Last but not least, the senior living center planned for 333 West Cork St. will be discussed at the January 21 Planning Commission Meeting, 3 PM in Council Chambers at Rouss City Hall. Review the agenda and documents about the requests at the Winchester City website here.

Friday Roundup: Ice Skating Edition

After an unseasonably warm December, winter weather is at last upon us! While it might be hard to find activities suitable for the freezing weather and short days, one of the historical activities people enjoyed would have been ice skating outdoors on ponds and streams. It is believed the so called Year Without a Summer at the beginning of the 19th century and the subsequent stretch of cold winters set the foundation for skating to flourish from Northern Virginia to New England. Indoor ice rinks began to emerge after the Civil War, and coupled with the mass production of ice skates the activity became more accessible to anyone at any time (1).

Many of these early indoor rinks have now been lost, including the examples known to have been in Winchester. The oldest known indoor rink still in use not just in America but in the world is is Matthew’s Arena at Northeastern University, constructed in 1910. If you have a hankering to explore some other ice rinks with a historic past, check out Three Cool Ice Rinks In Hot Historic Spots from the National Trust for Historic Places. One of the highlighted rinks is at Hot Springs at the Omni Homestead Resort.

If you get the urge to skate yourself this winter, it might be hard to find an rink these days, but you can check out options on Virginia.org, several options exist in the Roanoke area, and for a more group based activity, check out synchronized ice skating in Richmond. Happy skating!

Boys skating on Kern’s Dam, 1906. From the Robert Barton Family Papers, 1268-29 wfchs, from the Stewart Bell Jr. Archives.

Welcome to 2020 from PHW!

While the office will be closed until January 6, we wanted to send out a Friday post welcoming you to the new year. We still welcome feedback on the Bough and Dough Shop, the Holiday House Tour, or any other aspect where you think PHW needs to improve. The first discussion of the Tour and Shop will be held January 13, so for best discussion and consideration, get your comments in to the PHW office before then. You may reach us by email at phwinc.org@gmail.com or by phone at 540-667-3577.

We hope you will join us in looking forward to a fruitful and successful year ahead!

Friday Roundup: End of Shop Survey

The PHW office will be closed next week for winter vacation. In the meantime, we hope you will fill out the Bough and Dough Shop 2019 feedback form. Responses collected will be added to the report in the January 13 PHW board meeting for our after-event debriefing. The survey consists of three open-ended questions to help us plan the types of vendors and items you want as well as other ideas for improvement.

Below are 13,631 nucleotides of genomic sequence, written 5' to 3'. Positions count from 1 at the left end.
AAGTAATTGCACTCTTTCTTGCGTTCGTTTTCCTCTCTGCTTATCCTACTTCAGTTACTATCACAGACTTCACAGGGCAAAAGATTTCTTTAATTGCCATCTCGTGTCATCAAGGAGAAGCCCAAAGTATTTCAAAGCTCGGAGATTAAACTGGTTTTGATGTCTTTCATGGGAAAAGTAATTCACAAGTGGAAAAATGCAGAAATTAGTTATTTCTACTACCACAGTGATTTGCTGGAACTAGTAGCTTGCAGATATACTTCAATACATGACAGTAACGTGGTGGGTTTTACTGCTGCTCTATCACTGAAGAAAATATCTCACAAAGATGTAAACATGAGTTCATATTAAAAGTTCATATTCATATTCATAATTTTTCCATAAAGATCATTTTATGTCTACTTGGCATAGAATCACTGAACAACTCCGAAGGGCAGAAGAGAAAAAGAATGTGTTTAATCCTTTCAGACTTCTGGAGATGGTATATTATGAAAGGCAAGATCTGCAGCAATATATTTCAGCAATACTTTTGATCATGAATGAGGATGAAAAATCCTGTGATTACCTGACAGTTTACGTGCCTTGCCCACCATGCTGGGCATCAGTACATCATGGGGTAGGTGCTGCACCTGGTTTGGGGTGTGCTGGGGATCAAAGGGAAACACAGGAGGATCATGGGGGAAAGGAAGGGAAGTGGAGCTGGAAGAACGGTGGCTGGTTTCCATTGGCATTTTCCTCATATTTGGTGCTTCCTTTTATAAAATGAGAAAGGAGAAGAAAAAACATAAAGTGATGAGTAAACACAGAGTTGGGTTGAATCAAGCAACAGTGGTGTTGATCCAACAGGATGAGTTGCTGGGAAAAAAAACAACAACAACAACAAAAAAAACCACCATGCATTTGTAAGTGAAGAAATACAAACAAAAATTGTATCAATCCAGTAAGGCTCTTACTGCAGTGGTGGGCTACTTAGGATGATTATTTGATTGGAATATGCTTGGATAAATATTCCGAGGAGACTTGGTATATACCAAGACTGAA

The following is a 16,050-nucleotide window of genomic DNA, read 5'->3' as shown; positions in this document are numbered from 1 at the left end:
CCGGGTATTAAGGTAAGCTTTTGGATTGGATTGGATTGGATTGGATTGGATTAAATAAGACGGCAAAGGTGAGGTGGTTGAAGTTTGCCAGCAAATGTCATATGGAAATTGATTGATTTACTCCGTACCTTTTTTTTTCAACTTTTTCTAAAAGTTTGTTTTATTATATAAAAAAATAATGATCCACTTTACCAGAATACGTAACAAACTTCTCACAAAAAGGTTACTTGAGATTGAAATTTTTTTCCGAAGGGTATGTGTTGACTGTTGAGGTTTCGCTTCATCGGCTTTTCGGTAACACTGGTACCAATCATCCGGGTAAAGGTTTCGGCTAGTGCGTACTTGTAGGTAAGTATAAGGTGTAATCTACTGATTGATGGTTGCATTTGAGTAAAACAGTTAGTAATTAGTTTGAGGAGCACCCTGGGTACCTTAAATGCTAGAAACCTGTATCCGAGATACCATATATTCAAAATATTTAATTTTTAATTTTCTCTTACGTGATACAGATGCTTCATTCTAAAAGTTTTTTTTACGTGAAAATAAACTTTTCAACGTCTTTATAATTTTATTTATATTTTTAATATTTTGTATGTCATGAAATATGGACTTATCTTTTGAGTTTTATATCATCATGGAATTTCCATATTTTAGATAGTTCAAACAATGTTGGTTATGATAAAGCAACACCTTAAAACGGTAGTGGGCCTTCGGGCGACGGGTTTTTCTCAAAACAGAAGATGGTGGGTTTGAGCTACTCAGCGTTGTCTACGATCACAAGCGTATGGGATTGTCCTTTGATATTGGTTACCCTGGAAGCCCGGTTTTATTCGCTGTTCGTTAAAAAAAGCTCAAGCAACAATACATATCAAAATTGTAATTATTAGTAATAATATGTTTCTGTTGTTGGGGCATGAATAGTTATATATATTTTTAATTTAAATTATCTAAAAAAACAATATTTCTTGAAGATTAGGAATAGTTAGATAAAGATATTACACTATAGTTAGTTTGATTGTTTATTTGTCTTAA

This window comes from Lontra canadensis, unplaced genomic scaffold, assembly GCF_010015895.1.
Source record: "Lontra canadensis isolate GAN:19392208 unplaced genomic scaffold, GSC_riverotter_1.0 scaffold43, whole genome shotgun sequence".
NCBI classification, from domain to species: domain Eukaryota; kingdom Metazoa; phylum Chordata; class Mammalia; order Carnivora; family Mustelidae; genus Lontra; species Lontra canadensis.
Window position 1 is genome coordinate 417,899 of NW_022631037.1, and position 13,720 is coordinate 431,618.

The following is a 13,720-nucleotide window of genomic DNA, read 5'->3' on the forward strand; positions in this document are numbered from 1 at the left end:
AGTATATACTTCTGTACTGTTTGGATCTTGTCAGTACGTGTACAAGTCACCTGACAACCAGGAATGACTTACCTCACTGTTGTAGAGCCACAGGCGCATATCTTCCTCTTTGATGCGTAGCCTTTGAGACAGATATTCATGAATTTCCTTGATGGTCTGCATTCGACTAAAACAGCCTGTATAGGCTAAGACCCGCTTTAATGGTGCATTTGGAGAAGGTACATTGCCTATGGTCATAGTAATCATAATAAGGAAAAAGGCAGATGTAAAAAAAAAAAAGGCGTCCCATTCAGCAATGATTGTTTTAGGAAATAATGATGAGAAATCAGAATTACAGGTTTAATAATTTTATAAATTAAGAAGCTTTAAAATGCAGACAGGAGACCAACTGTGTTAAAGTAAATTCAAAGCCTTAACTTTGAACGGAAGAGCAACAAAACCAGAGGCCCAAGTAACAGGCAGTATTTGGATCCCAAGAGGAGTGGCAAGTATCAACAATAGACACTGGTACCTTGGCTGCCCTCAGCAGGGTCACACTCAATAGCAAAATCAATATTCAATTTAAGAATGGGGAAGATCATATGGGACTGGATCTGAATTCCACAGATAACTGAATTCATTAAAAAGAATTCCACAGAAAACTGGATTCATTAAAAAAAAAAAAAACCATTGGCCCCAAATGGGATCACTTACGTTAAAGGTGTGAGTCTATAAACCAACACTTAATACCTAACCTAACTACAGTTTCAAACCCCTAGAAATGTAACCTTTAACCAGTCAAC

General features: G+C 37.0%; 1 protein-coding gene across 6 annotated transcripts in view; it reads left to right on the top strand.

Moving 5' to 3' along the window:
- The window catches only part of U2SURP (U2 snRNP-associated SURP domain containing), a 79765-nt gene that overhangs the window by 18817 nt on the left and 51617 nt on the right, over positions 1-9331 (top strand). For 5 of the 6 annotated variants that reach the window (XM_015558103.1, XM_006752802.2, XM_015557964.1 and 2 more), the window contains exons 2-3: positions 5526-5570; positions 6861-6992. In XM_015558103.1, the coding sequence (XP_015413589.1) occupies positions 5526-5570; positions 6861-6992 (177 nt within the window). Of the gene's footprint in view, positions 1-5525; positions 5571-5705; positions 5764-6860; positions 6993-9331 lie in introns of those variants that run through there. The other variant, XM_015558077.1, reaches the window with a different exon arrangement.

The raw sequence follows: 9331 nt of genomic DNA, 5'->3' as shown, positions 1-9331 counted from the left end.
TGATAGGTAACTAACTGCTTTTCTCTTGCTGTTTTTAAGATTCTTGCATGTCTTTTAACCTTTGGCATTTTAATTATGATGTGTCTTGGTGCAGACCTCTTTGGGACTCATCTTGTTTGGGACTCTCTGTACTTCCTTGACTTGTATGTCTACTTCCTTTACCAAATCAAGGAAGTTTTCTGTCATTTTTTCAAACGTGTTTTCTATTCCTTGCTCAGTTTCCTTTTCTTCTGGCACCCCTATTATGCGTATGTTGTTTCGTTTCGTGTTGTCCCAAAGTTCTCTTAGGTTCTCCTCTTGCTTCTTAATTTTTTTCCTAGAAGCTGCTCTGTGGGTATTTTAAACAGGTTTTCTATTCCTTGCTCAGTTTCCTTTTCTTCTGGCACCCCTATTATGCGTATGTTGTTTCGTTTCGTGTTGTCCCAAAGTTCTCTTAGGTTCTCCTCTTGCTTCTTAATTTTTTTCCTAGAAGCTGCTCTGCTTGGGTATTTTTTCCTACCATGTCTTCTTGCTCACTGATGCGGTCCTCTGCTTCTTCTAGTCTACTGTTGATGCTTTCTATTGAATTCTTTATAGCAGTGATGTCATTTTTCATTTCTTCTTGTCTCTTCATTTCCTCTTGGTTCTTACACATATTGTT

Thank you, and we hope you have a wonderful holiday season. We’ll see you again in 2020!

Merry Christmas and Happy New Year from PHW!

Last Weekend for the Bough and Dough Shop

We’ve had a fantastic season at the Shop this year. If you haven’t made it here to the Hexagon House yet, there are still many beautiful and unique products to buy for yourself or a loved one. If you have been here and were thinking about a product or two, stop back in! Several artists are offering end of shop discounts,and all remaining greens (including wreaths from Blackthorn Estates Nursery) are half price.

The Shop is open Friday and Saturday 10 AM-5 PM, and Sunday noon-5 PM. Deck the Walls upstairs at the Hexagon House is only open through Saturday. After Sunday we are finished for the 2019 season!

Thanks again to all our artists who helped us produce one of the best shops in the 43 year history of the Holiday House Tour. It’s hard to imagine how we will top this in 2020, but if you came by and shopped or just looked around, please fill out the feedback forms you may have picked up in your shopping bags or look for an online survey next week so we can begin our planning in January.

Holiday House Tour Last Notes

Did you procrastinate on getting tickets? You are in luck! We still have both Party tickets for Saturday and daylight tickets for Sunday available for purchase at the Hexagon House, 530 Amherst St. You can also pick up Sunday tickets at The Final Yard, Kimberly’s, Winchester Book Gallery, and Winchester-Frederick County Visitors Center. Sunday tickets are also available for order online through EventBrite.

Even better, the Bough and Dough Shop at the Hexagon House, 530 Amherst St., will be open until 6 PM today, tomorrow, and Sunday to accommodate shopping during First Friday and the Holiday House Tour.

The weather forecast for the weekend appears decent, with overcast skies and no chance of precipitation. Winds may be your only damper to waiting outside, so be sure to dress warmly if you have to wait in line or for walking between sites.